While there is usually one driver at fault, there are times when both drivers involved share fault for a t bone car accident.
Most T-bone crashes occur at intersections when a driver fails to heed a stop sign/red light. T-bone crashes are often complicated affairs and can, at times, be very challenging to prove liability. Below, we’ll look at how T-bone crashes occur and how liability is determined.
How Do T-Bone Accidents Happen?
As mentioned above, T-bone accidents usually happen at intersections, possibly because of intentional or unintentional running a stop sign or red light. However, this is not the only cause of T-bone collisions. Poor judgment, drunk driving, speeding, distracted driving, and poor road conditions can also lead to a T-bone collision.
Although rare, T-bone accidents can also happen on highways and in parking lots. A driver can lose control and skid sideways on highways, causing an oncoming vehicle to crash into it. One driver might be reversing out of a parking spot in parking lots, and another car crashes into its side.
How to Determine Liability in T- Bone Collisions
The problem with T-bone collisions is that it’s not that easy to tell who’s at fault. In fact, there are multiple scenarios where more than one party may be at fault for the accident. The most common parties responsible for T-bone accidents include:
One of the Drivers Involved in the Accident
In some instances, the drivers involved might share fault, and it’s generally up to the drivers’ attorneys to argue who had the right of way. Regardless of the situation, liability almost always leads back to a single driver. So the first thing an attorney will look at is who was involved in the T-bone crash. Next, an attorney will examine the circumstances leading to the accident and draw logical conclusions that trace back to the driver at fault.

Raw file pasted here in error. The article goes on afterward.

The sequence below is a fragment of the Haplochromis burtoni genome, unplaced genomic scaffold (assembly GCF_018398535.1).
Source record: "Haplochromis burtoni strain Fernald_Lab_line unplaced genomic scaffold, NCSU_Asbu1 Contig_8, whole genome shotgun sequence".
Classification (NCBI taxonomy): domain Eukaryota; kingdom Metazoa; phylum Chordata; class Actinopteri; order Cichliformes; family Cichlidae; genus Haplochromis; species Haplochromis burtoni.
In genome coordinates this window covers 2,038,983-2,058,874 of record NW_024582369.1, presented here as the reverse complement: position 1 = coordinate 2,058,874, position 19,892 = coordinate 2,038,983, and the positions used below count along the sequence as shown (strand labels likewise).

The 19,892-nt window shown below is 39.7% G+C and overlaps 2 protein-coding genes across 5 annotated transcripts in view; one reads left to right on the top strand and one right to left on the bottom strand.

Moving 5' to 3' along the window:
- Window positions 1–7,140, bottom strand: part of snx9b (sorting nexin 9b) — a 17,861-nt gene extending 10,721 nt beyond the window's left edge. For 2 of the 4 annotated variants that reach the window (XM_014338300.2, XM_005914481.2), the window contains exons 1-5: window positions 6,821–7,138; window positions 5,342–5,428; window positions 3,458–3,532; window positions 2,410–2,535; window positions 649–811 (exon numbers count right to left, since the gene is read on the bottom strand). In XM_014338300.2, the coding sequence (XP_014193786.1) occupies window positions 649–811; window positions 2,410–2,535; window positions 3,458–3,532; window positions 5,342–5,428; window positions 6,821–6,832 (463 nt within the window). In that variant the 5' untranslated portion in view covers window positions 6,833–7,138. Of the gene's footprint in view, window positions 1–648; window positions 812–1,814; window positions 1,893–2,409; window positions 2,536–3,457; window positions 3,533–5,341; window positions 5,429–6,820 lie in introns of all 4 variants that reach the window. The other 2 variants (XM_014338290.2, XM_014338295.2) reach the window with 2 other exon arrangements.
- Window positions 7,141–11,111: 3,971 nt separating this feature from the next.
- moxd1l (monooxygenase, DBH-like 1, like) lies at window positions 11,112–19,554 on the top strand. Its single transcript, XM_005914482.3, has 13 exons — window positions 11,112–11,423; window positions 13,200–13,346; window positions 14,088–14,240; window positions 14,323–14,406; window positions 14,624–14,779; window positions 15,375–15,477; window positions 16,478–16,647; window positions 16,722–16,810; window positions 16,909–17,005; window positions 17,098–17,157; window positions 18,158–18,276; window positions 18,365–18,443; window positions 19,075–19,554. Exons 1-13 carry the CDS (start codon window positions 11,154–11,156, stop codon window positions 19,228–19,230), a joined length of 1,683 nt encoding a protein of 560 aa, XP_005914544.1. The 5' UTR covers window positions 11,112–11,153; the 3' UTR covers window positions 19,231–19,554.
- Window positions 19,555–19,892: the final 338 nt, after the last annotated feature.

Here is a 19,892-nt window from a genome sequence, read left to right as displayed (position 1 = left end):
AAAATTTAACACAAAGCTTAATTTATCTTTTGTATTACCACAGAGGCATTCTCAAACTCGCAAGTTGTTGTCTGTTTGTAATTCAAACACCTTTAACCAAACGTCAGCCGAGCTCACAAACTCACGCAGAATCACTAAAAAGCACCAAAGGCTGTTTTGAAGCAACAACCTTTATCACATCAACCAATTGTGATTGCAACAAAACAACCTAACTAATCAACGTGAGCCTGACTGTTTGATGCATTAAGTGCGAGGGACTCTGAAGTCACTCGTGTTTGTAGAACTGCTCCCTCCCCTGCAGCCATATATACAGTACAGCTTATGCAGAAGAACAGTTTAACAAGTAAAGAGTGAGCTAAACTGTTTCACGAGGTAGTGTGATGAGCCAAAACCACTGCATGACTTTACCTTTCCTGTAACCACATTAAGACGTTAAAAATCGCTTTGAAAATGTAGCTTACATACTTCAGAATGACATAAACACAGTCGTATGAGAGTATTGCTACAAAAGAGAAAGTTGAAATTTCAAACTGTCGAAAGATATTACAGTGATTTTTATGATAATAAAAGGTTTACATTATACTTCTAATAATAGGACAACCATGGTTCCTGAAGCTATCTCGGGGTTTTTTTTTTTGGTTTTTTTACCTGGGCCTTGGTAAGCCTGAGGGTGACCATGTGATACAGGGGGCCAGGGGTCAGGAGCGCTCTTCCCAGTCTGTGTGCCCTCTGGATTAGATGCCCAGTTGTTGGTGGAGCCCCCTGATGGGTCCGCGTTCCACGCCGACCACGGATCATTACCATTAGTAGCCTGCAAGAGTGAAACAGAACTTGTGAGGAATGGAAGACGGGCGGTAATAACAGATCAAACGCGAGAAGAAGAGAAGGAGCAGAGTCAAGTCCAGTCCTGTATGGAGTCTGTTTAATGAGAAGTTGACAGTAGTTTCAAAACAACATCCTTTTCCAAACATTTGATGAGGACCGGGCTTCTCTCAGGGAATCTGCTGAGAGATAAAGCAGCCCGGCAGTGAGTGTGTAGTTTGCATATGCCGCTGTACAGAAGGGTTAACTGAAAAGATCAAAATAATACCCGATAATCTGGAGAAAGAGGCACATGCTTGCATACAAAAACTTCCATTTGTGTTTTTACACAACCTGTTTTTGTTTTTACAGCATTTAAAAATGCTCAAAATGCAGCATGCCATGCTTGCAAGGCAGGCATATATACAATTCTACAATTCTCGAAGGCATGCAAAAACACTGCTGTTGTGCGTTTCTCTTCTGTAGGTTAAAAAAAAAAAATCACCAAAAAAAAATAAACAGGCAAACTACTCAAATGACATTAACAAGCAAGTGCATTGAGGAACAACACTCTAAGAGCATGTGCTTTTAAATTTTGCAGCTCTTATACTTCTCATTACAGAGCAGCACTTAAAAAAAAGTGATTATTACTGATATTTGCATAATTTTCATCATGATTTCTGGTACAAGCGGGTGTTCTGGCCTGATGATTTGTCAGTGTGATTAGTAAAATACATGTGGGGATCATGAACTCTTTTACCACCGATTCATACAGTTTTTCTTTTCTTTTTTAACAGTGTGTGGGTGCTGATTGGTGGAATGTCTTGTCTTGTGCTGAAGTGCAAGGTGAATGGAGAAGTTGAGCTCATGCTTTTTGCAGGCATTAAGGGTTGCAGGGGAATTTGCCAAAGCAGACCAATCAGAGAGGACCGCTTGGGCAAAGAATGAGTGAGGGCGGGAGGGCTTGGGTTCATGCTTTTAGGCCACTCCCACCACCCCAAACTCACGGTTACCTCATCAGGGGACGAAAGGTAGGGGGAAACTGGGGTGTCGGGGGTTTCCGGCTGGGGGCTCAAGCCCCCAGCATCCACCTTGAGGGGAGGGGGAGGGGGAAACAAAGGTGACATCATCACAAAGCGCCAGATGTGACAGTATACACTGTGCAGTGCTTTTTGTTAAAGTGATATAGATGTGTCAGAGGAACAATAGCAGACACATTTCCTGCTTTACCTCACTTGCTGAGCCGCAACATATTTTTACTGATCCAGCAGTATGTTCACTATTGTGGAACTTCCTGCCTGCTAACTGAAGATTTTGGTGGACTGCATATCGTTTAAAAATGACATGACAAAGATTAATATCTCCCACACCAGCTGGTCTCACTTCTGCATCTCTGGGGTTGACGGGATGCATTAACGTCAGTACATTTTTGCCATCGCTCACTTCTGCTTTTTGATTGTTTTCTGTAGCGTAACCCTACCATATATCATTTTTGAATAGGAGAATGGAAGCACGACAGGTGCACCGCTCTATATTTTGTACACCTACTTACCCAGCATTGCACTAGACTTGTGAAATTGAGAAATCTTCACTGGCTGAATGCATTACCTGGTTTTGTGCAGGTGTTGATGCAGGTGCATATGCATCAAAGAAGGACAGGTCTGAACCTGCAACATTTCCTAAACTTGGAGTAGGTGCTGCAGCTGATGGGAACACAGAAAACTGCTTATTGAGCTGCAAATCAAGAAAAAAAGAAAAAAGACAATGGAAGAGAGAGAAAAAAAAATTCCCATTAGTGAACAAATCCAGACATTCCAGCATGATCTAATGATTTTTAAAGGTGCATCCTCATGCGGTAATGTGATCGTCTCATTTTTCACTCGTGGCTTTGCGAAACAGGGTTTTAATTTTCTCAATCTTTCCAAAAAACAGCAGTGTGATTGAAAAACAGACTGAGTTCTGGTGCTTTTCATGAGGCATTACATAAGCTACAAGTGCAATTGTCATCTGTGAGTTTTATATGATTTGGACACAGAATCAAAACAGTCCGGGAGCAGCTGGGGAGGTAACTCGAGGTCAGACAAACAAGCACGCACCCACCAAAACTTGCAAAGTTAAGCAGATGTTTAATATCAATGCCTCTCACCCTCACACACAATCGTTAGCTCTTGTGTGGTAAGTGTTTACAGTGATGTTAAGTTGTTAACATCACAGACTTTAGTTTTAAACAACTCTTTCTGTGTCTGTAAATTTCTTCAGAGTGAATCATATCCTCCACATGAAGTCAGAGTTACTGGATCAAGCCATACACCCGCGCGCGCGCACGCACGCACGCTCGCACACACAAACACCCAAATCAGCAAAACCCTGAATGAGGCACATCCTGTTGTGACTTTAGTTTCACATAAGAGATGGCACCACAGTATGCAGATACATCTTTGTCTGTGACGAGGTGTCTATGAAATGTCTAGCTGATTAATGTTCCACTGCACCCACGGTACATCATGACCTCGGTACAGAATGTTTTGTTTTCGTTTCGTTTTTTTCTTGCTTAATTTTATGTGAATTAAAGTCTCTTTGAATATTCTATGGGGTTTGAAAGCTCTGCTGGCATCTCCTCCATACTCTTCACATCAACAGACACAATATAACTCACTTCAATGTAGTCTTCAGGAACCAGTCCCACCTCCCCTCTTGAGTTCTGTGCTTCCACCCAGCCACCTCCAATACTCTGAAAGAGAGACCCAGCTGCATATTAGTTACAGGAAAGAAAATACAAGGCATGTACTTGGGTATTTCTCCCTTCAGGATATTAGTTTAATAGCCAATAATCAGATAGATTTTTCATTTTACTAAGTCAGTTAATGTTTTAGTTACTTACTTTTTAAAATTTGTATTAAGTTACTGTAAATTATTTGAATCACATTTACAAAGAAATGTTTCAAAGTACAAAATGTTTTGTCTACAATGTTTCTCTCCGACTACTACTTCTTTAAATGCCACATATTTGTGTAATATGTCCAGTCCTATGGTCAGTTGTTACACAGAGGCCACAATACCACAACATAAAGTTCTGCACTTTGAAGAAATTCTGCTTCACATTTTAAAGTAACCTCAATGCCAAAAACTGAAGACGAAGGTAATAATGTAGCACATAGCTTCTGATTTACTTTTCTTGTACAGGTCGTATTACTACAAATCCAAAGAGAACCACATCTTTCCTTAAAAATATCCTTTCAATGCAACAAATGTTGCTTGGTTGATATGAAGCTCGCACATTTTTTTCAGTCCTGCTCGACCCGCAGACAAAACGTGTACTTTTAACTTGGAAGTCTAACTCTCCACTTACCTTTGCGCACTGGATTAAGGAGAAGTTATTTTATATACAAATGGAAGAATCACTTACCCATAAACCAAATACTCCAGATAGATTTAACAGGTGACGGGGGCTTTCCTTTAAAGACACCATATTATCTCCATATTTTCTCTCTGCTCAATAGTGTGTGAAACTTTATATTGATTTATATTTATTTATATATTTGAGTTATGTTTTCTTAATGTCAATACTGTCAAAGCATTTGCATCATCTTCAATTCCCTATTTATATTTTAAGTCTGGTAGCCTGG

A Third-Party Driver
In some instances, the driver at fault may sidestep the entire collision and drive off unscathed. For instance, a motorist may make an improper turn and make an oncoming vehicle swerve and hit another vehicle. In such a situation, the motorist who offsets the chain of events is generally to blame for the T-bone accident.
Other potentially at-fault parties include the local government, the road engineer, the vehicle manufacturer, or pedestrians.
Proving liability in a T-bone accident is often not easy. You’ll benefit greatly from the help of a car accident attorney to gather strong evidence. Your attorney will then use the evidence to point fault at the other driver or prove that most of the liability falls on the other driver.
St. Louis T Bone Car Accident Attorney
If you have been involved in a St. Louis t bone car accident, get in touch with the experienced St. Louis car accident attorneys at The Hoffmann Law Firm for a FREE case evaluation.
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